"1.1(b) The basic duty the lawyer for the accused owes to the administration of justice is to serve as the accused's counselor and advocate, with courage, devotion and to the utmost of his learning and ability, and according to law.

* * * * * *

"1.6 Whether privately engaged, judicially appointed or serving as part of a legal aid system, the duties of a lawyer to his client are to represent his legitimate interests, and considerations of personal and professional advantage should not influence his advice or performance."

With respect to this addendum, the trial counsel's testimony at the evidentiary hearing is illuminating. When asked why the letter was not introduced at the trial of petitioner, his trial counsel responded, "How could it have been?" On cross-examination the following exchange occurred:

*385 "Q All right. At any rate, do you recall Mr. Alaniz mentioning or suggesting that you should introduce the letter and you refused to try to introduce the letter, or anything of that nature?

"A Well, the only way you are going to produce the letter, it looks to me like, is to bring the Defendant."

It should be noted at this point that the admission of the letter into evidence does not necessarily require the physical presence and testimony of the author. The authenticity of the correspondence can be proven by circumstantial or other evidence. See generally: 2 Wharton's Criminal Evidence (11th Edition), Sec. 807, et seq., pp. 1391-1394; 23 Tex.Jur.2d, Evidence, Sec. 309, et seq.; and 29 Am.Jur.2d, Evidence, Sec. 879. Further, any objections to the letter as hearsay could be overcome by virtue of the declarations against penal interest expressed therein.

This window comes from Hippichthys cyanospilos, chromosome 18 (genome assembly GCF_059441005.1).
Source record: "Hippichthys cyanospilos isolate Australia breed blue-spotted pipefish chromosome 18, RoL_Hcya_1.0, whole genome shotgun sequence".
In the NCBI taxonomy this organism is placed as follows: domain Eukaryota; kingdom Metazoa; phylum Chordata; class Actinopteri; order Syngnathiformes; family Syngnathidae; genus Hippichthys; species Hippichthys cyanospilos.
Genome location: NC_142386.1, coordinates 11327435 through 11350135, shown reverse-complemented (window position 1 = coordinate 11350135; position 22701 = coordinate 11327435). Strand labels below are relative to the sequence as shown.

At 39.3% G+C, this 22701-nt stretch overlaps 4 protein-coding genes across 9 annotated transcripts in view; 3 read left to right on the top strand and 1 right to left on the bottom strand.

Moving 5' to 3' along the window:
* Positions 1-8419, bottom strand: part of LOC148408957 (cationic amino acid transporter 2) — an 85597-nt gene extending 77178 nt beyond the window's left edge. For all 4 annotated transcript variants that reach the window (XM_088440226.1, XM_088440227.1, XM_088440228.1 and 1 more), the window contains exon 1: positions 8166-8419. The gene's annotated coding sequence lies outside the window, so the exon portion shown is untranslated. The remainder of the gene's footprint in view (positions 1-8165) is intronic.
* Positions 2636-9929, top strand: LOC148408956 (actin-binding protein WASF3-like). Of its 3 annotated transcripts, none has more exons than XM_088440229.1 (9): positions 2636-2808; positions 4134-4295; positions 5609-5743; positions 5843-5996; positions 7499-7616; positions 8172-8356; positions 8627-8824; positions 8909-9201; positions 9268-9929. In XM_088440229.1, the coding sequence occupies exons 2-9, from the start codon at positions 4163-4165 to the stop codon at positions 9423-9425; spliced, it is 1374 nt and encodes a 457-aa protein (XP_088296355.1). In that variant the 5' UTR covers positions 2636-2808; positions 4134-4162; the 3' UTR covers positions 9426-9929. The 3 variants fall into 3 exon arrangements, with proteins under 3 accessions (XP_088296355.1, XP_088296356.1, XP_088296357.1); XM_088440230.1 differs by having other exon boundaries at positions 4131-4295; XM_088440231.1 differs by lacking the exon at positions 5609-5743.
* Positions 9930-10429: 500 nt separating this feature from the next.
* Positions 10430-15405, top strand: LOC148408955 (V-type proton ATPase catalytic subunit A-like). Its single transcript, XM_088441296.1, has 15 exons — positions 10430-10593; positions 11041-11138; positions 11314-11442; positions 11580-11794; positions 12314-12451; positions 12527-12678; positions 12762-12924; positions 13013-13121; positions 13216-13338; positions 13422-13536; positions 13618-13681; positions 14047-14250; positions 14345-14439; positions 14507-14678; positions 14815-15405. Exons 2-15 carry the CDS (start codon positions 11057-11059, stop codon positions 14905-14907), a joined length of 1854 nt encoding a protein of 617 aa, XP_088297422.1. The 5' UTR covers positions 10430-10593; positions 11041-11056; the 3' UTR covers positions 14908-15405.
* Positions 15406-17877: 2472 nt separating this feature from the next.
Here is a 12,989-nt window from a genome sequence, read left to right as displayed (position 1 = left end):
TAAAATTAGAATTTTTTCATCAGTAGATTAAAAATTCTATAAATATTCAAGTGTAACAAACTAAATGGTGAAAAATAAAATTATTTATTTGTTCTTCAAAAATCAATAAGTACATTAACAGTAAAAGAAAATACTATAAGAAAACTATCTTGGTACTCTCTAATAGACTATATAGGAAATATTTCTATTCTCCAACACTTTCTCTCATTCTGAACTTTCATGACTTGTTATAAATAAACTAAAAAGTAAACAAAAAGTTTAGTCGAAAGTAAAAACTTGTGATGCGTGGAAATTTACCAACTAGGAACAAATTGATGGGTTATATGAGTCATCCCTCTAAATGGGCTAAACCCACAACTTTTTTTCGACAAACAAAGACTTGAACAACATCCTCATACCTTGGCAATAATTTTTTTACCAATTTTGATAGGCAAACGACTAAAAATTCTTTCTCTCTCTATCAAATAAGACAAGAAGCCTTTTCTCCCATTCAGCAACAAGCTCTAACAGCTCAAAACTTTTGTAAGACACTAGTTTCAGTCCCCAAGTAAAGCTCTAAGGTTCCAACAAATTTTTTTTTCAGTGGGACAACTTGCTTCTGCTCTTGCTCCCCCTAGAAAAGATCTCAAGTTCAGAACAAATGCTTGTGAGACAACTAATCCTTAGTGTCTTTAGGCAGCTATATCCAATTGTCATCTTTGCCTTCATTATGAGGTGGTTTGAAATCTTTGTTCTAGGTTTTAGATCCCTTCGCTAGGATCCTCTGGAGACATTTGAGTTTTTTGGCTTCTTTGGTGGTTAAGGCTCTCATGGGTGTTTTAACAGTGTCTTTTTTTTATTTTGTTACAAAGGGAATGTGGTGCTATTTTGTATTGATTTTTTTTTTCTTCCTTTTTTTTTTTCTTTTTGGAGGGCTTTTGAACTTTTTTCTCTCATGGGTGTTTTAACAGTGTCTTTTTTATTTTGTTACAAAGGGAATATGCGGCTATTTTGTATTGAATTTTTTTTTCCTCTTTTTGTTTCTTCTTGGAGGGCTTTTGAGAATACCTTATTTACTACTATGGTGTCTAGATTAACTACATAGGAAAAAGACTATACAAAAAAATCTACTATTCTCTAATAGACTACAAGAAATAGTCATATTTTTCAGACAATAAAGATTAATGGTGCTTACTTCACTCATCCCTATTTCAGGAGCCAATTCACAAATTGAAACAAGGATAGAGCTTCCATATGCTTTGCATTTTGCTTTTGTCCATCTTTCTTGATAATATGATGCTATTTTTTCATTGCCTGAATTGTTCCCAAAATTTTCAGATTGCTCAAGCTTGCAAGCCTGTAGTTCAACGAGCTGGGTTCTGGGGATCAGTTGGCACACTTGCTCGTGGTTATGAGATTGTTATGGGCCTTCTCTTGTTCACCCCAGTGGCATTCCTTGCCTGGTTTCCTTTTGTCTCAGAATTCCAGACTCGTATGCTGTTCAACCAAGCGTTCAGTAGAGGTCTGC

We must conclude, therefore, that petitioner's trial attorney labored under a conflict of interest which hindered his discharge of legal obligations owed to the petitioner and, as a consequence, petitioner was denied due process and course of law.

The relief sought is granted. The judgment of conviction is reversed and the cause is remanded.

DOUGLAS, Judge, dissenting.

The majority grants relief because counsel represented Alaniz and a co-indictee and that there was a conflict of interest. This was based on a letter written by the co-in-dictee to the district attorney. This letter recited that the marihuana belonged to the co-indictee. The majority overlooks the evidence that the co-indictee had previously made a statement that the marihuana was not his and that it belonged to the petitioner.

A second evidentiary hearing was held on November 29, 1977, at which time both petitioner and his original trial attorney testified. Margarito Pina, the co-indictee, was subpoenaed but he was not present.

The record reflects that on November 4, 1972, Officer Thompson stopped a car for running a red light in Monahans. Thompson determined that Pina, the driver, was intoxicated and in the course of his investigation he located a brown paper bag on the passenger's side of the car. The bag contained marihuana. Thompson then arrested both Pina and petitioner, who was sitting on the passenger side of the car. At this time the co-indictee, Pina, stated that Alaniz had the bag which contained marihuana when Alaniz got into the car.